The Brain Preservation Foundation still needs money

Remember the Brain Preservation Foundation? This is Kenneth Heyworth's project to test methods of brain preservation, with a large rewards going to (1) the first group to preserve a mouse brain, and (2) the first group to preserve a large mammalian brain. Two teams, attempting preservation via cryonics and plastination respectively, are ready to have their mouse brain preservations evaluated. But the BPF lacks the funds to carry out the tests (5nm 3D scans of a randomly selected cubic millimeter to verify high-fidelity preservation).

Solicitations for donations have come from both Robin Hanson and Eliezer Yudkowsky, but the response has been...underwhelming thus far.

The BPF general fund has 9 donors listed; The Evaluation Fund has 5, one of whom is BPF's President. This does not include large donations from the anonymous $100k prize backer, Robin Hanson, John Smart, Daniel Crevier, and (again) Kenneth Hayworth. This puts an upper limit on the number of people in the world willing to donate to find out if there exists a method of reliably preserving brains indefinitely at...18 people.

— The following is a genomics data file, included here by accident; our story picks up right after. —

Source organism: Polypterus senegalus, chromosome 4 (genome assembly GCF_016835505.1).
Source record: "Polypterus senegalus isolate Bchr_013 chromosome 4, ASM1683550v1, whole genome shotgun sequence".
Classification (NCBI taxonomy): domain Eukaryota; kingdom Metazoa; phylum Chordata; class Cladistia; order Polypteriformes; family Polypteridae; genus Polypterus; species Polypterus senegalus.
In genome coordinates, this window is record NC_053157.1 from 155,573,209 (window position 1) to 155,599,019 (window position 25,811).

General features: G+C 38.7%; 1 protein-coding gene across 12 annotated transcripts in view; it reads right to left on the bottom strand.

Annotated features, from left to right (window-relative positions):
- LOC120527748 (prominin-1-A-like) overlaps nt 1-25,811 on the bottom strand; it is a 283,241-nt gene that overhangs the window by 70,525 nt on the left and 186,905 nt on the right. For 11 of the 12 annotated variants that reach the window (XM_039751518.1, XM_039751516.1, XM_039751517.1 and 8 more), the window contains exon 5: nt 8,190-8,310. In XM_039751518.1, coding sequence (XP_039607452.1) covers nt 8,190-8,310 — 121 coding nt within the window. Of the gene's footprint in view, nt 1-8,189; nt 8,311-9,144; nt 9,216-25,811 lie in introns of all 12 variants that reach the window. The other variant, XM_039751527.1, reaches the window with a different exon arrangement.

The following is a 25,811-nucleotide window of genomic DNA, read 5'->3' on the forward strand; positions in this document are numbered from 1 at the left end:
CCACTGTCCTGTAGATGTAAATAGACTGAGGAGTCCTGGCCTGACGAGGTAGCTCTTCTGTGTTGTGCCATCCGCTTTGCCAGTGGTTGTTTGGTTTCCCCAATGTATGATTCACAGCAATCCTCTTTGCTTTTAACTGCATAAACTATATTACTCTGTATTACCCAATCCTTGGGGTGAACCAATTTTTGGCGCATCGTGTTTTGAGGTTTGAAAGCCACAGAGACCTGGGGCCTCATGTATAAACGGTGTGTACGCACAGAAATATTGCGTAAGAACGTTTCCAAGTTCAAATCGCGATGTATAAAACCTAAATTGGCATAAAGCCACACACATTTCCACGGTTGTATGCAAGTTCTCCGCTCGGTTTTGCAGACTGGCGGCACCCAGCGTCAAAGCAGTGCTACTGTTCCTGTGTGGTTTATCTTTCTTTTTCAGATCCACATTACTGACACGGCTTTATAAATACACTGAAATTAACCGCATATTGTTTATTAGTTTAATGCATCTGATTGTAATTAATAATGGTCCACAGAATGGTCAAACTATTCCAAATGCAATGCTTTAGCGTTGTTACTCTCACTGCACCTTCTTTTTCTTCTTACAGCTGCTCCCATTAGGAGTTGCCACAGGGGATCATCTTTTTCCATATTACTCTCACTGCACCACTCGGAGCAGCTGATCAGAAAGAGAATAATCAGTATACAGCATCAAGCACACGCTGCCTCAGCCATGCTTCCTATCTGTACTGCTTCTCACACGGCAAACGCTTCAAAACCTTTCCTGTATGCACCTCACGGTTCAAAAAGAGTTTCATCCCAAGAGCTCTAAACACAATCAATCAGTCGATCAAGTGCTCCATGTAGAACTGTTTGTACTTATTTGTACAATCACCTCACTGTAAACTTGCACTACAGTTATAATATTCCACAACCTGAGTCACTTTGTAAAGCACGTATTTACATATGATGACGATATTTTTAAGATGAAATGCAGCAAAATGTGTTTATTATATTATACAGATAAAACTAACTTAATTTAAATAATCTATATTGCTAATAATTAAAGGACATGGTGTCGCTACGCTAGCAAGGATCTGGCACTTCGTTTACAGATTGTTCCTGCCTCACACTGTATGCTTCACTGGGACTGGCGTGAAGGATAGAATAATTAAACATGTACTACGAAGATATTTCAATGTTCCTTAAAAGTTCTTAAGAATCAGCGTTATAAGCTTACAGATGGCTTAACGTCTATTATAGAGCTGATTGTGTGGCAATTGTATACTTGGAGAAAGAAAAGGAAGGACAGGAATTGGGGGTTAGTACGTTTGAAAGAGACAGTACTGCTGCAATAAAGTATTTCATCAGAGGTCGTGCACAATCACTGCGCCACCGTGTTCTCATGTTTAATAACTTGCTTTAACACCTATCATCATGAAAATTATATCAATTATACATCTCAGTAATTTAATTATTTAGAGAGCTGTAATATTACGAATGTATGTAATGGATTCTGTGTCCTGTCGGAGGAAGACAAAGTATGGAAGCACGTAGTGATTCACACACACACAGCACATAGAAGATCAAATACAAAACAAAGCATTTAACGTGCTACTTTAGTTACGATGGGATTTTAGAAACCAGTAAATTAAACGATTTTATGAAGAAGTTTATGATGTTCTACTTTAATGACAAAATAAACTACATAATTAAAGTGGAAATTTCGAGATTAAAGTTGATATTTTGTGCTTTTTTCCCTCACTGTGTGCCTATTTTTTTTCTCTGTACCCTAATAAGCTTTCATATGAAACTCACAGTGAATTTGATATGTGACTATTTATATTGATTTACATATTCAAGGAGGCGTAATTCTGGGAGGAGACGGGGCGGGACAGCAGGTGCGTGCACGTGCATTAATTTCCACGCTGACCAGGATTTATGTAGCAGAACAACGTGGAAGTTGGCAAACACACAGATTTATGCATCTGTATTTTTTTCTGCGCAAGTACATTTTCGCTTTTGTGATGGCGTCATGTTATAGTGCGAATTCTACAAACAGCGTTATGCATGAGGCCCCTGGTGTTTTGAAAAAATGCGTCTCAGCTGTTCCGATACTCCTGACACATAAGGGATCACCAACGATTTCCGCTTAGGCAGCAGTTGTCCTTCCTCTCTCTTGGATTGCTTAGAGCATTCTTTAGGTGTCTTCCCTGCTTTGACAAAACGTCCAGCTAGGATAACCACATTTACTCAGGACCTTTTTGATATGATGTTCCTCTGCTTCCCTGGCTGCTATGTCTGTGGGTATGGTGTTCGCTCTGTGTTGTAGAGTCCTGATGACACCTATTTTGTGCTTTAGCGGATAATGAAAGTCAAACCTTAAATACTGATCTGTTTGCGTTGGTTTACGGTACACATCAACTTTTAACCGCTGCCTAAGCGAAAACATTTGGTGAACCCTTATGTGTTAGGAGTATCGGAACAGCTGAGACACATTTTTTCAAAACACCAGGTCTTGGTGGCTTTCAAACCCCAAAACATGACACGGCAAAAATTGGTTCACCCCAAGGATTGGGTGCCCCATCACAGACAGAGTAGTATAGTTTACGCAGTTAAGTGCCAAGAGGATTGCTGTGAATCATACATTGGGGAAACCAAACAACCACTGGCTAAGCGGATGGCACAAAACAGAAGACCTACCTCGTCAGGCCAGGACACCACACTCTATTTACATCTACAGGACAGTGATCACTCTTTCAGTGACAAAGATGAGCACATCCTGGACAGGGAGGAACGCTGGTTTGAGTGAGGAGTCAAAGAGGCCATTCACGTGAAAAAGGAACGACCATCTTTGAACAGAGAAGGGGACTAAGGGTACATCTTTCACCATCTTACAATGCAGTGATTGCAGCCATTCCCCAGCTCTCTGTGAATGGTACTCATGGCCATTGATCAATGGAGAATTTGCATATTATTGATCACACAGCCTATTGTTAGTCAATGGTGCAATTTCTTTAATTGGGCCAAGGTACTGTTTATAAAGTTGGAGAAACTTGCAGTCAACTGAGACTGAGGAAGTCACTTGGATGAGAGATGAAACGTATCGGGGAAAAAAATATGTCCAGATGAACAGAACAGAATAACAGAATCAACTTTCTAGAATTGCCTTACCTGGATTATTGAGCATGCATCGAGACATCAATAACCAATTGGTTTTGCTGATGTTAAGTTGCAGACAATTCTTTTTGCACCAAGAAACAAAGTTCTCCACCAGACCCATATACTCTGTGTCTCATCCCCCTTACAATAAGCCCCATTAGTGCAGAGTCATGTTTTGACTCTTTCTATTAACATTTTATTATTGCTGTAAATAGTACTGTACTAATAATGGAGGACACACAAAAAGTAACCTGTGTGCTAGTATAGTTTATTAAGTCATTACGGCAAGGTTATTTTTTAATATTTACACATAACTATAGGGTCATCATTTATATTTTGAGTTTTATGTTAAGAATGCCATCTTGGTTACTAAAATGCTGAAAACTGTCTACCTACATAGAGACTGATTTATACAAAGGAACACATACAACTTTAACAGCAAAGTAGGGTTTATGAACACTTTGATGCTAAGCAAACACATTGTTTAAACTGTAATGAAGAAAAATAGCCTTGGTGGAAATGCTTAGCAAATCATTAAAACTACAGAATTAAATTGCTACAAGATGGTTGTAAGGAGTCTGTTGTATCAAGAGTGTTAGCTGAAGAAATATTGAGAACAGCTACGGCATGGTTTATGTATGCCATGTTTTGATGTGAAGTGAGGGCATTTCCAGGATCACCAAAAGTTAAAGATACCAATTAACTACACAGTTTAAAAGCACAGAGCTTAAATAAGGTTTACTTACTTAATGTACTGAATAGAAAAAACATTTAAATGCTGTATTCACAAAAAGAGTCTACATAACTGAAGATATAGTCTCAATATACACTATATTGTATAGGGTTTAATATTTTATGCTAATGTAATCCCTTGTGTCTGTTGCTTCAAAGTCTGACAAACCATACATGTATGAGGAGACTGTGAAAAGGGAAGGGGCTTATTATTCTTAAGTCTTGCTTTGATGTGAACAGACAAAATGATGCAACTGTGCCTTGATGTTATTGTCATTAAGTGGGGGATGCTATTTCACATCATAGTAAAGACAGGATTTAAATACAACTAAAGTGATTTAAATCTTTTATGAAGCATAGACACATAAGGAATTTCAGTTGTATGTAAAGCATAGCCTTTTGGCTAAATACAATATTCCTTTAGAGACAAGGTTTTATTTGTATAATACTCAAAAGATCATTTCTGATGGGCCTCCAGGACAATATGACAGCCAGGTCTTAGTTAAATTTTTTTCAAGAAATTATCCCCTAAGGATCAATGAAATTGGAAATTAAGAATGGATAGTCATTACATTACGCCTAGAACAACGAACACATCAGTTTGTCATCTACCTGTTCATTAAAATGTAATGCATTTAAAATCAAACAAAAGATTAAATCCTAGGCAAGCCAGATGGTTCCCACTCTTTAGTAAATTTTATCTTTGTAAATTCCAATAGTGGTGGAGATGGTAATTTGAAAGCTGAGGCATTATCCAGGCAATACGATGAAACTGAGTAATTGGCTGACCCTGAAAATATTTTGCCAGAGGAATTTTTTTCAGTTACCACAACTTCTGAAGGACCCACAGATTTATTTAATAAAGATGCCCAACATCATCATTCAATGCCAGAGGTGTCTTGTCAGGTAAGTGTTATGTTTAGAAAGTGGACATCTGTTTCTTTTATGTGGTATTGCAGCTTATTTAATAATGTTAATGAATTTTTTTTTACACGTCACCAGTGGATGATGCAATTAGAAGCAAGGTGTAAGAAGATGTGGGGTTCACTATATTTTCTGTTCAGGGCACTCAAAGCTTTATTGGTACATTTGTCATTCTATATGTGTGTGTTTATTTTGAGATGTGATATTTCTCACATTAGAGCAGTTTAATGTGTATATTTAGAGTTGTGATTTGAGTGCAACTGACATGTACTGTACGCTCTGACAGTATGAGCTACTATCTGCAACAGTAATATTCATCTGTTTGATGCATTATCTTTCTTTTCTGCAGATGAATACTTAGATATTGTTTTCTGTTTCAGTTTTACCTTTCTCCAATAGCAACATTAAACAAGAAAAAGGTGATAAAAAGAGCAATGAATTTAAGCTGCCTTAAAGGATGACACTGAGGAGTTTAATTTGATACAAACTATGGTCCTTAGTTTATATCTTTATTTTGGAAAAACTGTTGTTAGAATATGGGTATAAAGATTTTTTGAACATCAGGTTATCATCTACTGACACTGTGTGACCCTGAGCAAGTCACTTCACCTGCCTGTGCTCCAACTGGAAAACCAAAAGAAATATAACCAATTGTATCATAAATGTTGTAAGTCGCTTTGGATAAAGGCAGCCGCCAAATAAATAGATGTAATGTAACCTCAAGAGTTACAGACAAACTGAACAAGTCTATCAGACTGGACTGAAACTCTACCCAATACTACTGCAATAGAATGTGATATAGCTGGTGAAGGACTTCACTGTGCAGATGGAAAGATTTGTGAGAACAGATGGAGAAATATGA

I know that there are more than 17 other people like me in the world, who really want to see the results of these attempts. A world in which brains can be cheaply preserved indefinitely is a world I want to live in - and it would just be sad if this project fizzled because it lacked the funds to verify the already-existing results.

Donate here.

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This not being funded would indeed be very sad. Recently a story about the tragedy that is death touched a lot of people on LessWrong, I think me editing that article to link to here and encouraging people to donate would be an appropriate move.

What is it exactly that's so valuable about a person that justifies spending $30000 worth of resources to preserve it? Their "identity", whatever that means? Their personality, even though it's probably a dime a dozen? Their acquired knowledge that will be outdated by the time they are revived? What is it that we want to preserve?